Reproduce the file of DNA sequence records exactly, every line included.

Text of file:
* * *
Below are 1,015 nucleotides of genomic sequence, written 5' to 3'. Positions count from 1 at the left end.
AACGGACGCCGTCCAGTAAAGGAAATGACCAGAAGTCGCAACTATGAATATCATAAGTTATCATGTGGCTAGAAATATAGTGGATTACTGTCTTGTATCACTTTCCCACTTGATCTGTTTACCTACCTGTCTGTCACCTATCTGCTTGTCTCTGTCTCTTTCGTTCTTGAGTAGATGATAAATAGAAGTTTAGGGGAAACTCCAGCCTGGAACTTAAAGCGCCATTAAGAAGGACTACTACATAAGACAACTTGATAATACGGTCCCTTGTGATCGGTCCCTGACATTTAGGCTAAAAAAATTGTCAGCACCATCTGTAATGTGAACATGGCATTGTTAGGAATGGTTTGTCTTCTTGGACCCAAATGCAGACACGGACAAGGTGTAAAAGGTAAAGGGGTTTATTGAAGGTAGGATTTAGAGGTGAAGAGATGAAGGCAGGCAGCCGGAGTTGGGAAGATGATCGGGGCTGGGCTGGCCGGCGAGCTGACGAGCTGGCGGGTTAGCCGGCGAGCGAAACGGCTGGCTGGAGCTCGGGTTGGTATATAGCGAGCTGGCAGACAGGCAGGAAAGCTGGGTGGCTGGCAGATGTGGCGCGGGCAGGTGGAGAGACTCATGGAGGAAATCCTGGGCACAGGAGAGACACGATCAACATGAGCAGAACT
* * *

Below are 1,015 nucleotides of genomic sequence, written 5' to 3'. Positions count from 1 at the left end.
AACGGACGCCGTCCAGTAAAGGAAATGACCAGAAGTCGCAACTATGAATATCATAAGTTATCATGTGGCTAGAAATATAGTGGATTACTGTCTTGTATCACTTTCCCACTTGATCTGTTTACCTACCTGTCTGTCACCTATCTGCTTGTCTCTGTCTCTTTCGTTCTTGAGTAGATGATAAATAGAAGTTTAGGGGAAACTCCAGCCTGGAACTTAAAGCGCCATTAAGAAGGACTACTACATAAGACAACTTGATAATACGGTCCCTTGTGATCGGTCCCTGACATTTAGGCTAAAAAAATTGTCAGCACCATCTGTAATGTGAACATGGCATTGTTAGGAATGGTTTGTCTTCTTGGACCCAAATGCAGACACGGACAAGGTGTAAAAGGTAAAGGGGTTTATTGAAGGTAGGATTTAGAGGTGAAGAGATGAAGGCAGGCAGCCGGAGTTGGGAAGATGATCGGGGCTGGGCTGGCCGGCGAGCTGACGAGCTGGCGGGTTAGCCGGCGAGCGAAACGGCTGGCTGGAGCTCGGGTTGGTATATAGCGAGCTGGCAGACAGGCAGGAAAGCTGGGTGGCTGGCAGATGTGGCGCGGGCAGGTGGAGAGACTCATGGAGGAAATCCTGGGCACAGGAGAGACACGATCAACATGAGCAGAACT